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Music: Rough Francis continue Death’s dance

By Lee Pepper on August 7, 2016

Aficionados of punk rock history will want to visit Zaphod’s this weekend to see Rough Francis, a band with deep and complex roots in the genre’s history (and one that plays some fun rock’n’roll in their own right).

Rough Francis began as a way for brothers Bobby, Julian, and Urian Hackney, along with friends Paul Comegno and Steve Williams, to pay tribute to the music of Death, a band that the Hackneys’ father had been in in the 1970s with his brothers. While Rough Francis now writes original songs as well, it was the discovery of their unique connection to music history that brought the band together.

The 2012 documentary A Band Called Death carries the tagline “Before Bad Brains, the Sex Pistols or even the Ramones, there was a band called Death”. The movie tells the story of band that three brothers in Detroit formed in 1971. Death combined funk influences, a hard rock sound that was punk before punk existed, and the philosophical views of its guitarist, David Hackney.

Equally punk was their refusal to compromise and change their band’s name to something more radio-friendly, but this refusal also limited the band’s success. It wasn’t until 2008 that the band was rediscovered, with A Band Called Death later bringing them to wider attention.  

Death, along with many other pioneering bands like the X-Ray Spex in England, The Bags on the West Coast, and Bad Brains on the East Coast, to name just a few, give lie to the notion that punk has ever been the exclusive domain of white musicians, making them an important touchpoint for contemporary punk musicians of colour.

Rough Francis carry on this legacy with a sound that, like Death’s, draws on diverse musical styles to create a sound that’s all their own.

Apt613 spoke with Bobby Hackney Jr. of Rough Francis via email. This interview has been edited for clarity and length.

Apt613: Watching A Band Called Death, I was trying to imagine what how weird it would be hearing Jello Biafra talk about how cool my dad’s band was.  Was it strange having a band your family members were in be rediscovered?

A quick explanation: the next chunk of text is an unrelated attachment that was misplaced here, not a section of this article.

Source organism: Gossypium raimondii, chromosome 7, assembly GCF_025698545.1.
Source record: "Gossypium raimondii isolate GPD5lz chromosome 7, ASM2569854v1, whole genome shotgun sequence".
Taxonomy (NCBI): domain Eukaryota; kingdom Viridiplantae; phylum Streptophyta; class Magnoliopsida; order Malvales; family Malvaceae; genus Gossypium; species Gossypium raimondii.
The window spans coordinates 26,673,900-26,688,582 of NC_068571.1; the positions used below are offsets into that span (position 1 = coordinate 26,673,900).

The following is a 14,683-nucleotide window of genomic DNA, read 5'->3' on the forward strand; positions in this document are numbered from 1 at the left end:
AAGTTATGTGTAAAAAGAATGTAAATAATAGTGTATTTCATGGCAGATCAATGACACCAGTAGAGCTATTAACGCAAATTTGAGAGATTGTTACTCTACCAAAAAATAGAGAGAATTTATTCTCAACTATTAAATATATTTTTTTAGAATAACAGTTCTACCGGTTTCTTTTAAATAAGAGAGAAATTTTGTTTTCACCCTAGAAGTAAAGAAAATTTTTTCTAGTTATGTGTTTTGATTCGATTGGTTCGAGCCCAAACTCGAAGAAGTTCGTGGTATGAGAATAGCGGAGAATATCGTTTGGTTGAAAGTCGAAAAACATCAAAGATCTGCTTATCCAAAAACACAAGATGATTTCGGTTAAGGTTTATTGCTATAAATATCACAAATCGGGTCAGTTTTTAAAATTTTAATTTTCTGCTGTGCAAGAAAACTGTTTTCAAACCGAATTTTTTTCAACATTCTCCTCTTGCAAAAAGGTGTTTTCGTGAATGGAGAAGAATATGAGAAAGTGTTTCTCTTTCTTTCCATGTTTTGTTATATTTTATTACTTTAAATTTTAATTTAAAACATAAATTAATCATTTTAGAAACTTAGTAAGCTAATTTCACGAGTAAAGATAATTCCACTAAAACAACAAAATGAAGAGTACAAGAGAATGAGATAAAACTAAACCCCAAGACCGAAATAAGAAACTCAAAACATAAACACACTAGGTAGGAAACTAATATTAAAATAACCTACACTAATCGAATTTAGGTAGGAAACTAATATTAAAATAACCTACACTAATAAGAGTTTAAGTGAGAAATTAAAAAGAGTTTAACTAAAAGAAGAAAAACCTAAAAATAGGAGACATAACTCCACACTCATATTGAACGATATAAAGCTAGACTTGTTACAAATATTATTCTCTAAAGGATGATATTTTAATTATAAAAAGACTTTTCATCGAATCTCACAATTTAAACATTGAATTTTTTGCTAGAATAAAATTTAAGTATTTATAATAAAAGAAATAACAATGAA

BH: It was super weird and amazing at the same time. I was so smitten to find out that some of my punk heroes such as Jello Biafra and Henry Rollins were hip to Death. When Death emerged in 2008, we saw it as a huge discovery, not a rediscovery. The band was pretty much unknown but dudes like Jello knew about them all along and that blew my mind!

Apt613: How has starting out as a Death tribute band affect the original music you’ve since been putting out?

BH: Starting as a Death cover band definitely influenced our sound and taught us how to play together. Once my dad and uncle decided to tour, we naturally had to move on from the covers and write our own songs. Our music definitely carries the spirit and energy of Death but we definitely have our own direction, style and approach. In many ways we are doing exactly what Death set out to do in the 70’s, to play wild rock music. 

Apt613: Another thing that comes up in A Band Called Death is how Death ran into expectations and stereotypes of who plays what types of music. In your own experience playing music, have you encountered stereotypes or racism in music communities?

BH: We experience it every now and then. I remember one time we were setting up at a gig and a group of frat dudes walked in and insisted that we were a fusion-funk-reggae band. I’m sure they made the assumption because three fifths of us are black. When we fired up those instruments, they were the first ones to run away covering their ears. It felt good to send those boys running for the hills, they definitely weren’t expecting us to sound like that. We love catching people off guard. We love challenging silly stereotypes.    

Apt613: What’s the music scene like in Burlington, VT?

BH: The music scene in Burlington (Vermont) is so great. So many awesome bands and musicians. We love our local scene. We wouldn’t be who we are without it. 

Apt613: What bands or records are you especially excited about lately?

BH: We’re always digging the crates for older sounds. We’re fortunate to have the luxury of playing with some great bands that slip under the radar. We really connected with a few bands from Providence RI: The Low Anthem, Ravi Shavi and Gymshorts. We also try to pay attention to certain California groups like Thee Oh Sees and The Ty Segall Band. We tend to seek out music that has youthful energy, soul and drone… we love the drone. 

Rough Francis plays Saturday, August 13 at Zaphod’s. Doors are at 8:30pm, and tickets are $10, available online or at Vertigo Records (193 Rideau). For more on Rough Francis, visit their website or find them on Facebook, Twitter, or Bandcamp.